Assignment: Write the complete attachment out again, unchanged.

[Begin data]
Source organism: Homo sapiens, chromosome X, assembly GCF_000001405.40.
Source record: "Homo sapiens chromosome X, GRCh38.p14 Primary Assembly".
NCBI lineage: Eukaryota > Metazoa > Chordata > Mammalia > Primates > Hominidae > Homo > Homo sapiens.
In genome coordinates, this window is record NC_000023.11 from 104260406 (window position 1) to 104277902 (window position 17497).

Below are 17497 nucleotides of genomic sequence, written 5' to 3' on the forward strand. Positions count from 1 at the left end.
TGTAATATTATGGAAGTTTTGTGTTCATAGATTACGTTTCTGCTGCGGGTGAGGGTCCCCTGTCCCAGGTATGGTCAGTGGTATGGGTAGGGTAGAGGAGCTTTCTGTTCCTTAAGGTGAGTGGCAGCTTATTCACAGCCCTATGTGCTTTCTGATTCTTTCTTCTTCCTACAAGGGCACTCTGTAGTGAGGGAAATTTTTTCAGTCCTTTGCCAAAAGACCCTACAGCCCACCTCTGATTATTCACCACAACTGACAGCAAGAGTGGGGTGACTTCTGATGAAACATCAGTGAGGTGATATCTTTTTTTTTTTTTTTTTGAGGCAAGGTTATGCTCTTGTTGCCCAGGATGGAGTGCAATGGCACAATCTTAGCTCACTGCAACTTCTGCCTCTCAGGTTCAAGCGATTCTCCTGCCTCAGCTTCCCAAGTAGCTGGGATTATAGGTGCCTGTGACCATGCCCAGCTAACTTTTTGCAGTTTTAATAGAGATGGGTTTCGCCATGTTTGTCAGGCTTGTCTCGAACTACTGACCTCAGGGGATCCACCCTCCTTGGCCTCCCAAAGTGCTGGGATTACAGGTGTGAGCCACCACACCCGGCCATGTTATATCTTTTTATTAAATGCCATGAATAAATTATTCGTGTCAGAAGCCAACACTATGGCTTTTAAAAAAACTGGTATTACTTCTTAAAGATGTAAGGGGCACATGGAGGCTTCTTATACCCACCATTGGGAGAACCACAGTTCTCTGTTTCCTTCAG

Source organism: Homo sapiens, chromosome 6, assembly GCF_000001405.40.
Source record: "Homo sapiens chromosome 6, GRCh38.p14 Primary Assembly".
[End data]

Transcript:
Source organism: Homo sapiens, chromosome X, assembly GCF_000001405.40.
Source record: "Homo sapiens chromosome X, GRCh38.p14 Primary Assembly".
NCBI lineage: Eukaryota > Metazoa > Chordata > Mammalia > Primates > Hominidae > Homo > Homo sapiens.
In genome coordinates, this window is record NC_000023.11 from 104260406 (window position 1) to 104277902 (window position 17497).

Below are 17497 nucleotides of genomic sequence, written 5' to 3' on the forward strand. Positions count from 1 at the left end.
TGTAATATTATGGAAGTTTTGTGTTCATAGATTACGTTTCTGCTGCGGGTGAGGGTCCCCTGTCCCAGGTATGGTCAGTGGTATGGGTAGGGTAGAGGAGCTTTCTGTTCCTTAAGGTGAGTGGCAGCTTATTCACAGCCCTATGTGCTTTCTGATTCTTTCTTCTTCCTACAAGGGCACTCTGTAGTGAGGGAAATTTTTTCAGTCCTTTGCCAAAAGACCCTACAGCCCACCTCTGATTATTCACCACAACTGACAGCAAGAGTGGGGTGACTTCTGATGAAACATCAGTGAGGTGATATCTTTTTTTTTTTTTTTTTGAGGCAAGGTTATGCTCTTGTTGCCCAGGATGGAGTGCAATGGCACAATCTTAGCTCACTGCAACTTCTGCCTCTCAGGTTCAAGCGATTCTCCTGCCTCAGCTTCCCAAGTAGCTGGGATTATAGGTGCCTGTGACCATGCCCAGCTAACTTTTTGCAGTTTTAATAGAGATGGGTTTCGCCATGTTTGTCAGGCTTGTCTCGAACTACTGACCTCAGGGGATCCACCCTCCTTGGCCTCCCAAAGTGCTGGGATTACAGGTGTGAGCCACCACACCCGGCCATGTTATATCTTTTTATTAAATGCCATGAATAAATTATTCGTGTCAGAAGCCAACACTATGGCTTTTAAAAAAACTGGTATTACTTCTTAAAGATGTAAGGGGCACATGGAGGCTTCTTATACCCACCATTGGGAGAACCACAGTTCTCTGTTTCCTTCAG

Source organism: Homo sapiens, chromosome 6, assembly GCF_000001405.40.
Source record: "Homo sapiens chromosome 6, GRCh38.p14 Primary Assembly".